[To the Editor of the SPECTATOR] ,
Sta,—The fact that our trade has in_ reased so much between 1918 and 1927 raises the question in my mind : If we have done so well with one hand tied behind our back (in the shape of a million or two unemployed), should we not have done much better with both hands free? The old theoretic arguments about paying for imports and exports and so forth seem a mere vicious circle in face of the fact of unem- ployment. Surely the more workers we keep busy in the Home market, the more goods we shall have to exchange. What benefit is it to anyone to get a Solingen penknife for 3s. 6d., for which he would have to pay 8s. 6d. in Sheffield, if he has to pay the other 5s. for a dole that keeps a British workman- idle ?
The answer to your question " why ' prosperity' and intense unemployment can exist side by side " is not so very difficult. A village with one immensely rich inhabitant and 1,000 paupers or semi-paupers is not really so " pro- sperous" as a village of 1,000 inhabitants all drawing a decent regular wage, for the element of equable distribution enters into national prosperity' just as much as the gross quantity of wealth. The conventional tests of rateable value and so on are quite fallacious. Even in our palmiest Free Trade days the employers benefited infinitely more than the work- men. There was always a relatively large "pool of unem- ployment " which prevented the workers as a class getting their heads effectively above water. That this has not been more recognized is due to the fact that the trades and indi- viduals represented in this pool varied from time to time.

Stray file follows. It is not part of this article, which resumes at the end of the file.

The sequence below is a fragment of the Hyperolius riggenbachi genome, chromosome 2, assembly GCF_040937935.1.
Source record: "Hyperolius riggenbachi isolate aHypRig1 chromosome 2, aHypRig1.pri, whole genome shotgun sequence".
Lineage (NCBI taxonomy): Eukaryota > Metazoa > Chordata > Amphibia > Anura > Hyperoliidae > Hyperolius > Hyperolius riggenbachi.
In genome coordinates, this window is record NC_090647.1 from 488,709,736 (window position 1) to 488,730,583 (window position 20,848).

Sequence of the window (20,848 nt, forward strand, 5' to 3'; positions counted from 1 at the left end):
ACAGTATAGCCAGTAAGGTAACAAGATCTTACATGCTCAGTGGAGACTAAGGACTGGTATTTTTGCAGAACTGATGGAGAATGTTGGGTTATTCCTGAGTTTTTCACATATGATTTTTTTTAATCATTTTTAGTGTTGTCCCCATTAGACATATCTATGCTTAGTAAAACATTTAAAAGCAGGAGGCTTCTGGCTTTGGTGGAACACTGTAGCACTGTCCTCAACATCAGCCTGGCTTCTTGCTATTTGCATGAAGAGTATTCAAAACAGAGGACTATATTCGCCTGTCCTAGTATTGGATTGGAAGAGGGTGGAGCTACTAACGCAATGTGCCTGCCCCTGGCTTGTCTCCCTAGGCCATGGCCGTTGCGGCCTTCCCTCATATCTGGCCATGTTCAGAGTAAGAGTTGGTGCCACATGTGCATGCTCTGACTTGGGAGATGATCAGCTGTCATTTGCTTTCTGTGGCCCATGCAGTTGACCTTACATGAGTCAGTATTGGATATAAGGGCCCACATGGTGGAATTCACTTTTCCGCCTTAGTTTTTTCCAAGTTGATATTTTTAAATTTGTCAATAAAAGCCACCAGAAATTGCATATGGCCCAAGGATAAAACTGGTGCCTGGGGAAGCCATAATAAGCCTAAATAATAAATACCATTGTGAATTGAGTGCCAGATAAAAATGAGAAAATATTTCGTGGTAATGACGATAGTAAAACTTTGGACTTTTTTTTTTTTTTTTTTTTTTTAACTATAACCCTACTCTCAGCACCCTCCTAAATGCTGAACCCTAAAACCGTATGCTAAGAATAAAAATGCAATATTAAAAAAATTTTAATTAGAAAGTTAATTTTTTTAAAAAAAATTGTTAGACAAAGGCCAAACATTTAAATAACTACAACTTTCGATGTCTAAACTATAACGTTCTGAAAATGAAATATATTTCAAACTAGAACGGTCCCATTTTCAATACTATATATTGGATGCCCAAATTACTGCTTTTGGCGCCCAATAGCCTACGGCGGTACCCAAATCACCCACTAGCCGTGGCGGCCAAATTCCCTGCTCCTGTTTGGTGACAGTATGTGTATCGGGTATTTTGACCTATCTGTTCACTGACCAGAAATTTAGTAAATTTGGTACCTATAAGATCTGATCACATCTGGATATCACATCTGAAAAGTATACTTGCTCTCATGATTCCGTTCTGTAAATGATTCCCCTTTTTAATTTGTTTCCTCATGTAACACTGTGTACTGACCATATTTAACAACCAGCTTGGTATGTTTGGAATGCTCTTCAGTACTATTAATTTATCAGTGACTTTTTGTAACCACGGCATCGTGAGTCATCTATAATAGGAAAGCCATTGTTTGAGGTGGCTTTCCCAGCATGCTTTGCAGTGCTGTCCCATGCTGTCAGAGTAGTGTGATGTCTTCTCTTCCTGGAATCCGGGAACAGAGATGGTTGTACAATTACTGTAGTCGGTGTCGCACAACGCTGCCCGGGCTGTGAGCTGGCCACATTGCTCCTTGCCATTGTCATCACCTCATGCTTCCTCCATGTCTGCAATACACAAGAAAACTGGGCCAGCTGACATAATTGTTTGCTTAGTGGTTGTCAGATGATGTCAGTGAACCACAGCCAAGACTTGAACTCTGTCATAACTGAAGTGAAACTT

My views are not duC to Lord Beaverbrook and Lord Rothermere. Even before the War I had begun to suspect that the Old Order had 'changed ; and everything that has happened since- the War has tended to confirm my opinion, that it is folly for England to go on choking herself with the, rope of unilateral Free Trade.—I am, Sir, &c.,
12 Catnpden Hill Square, W. 8. JAMES F. MUIRREAD.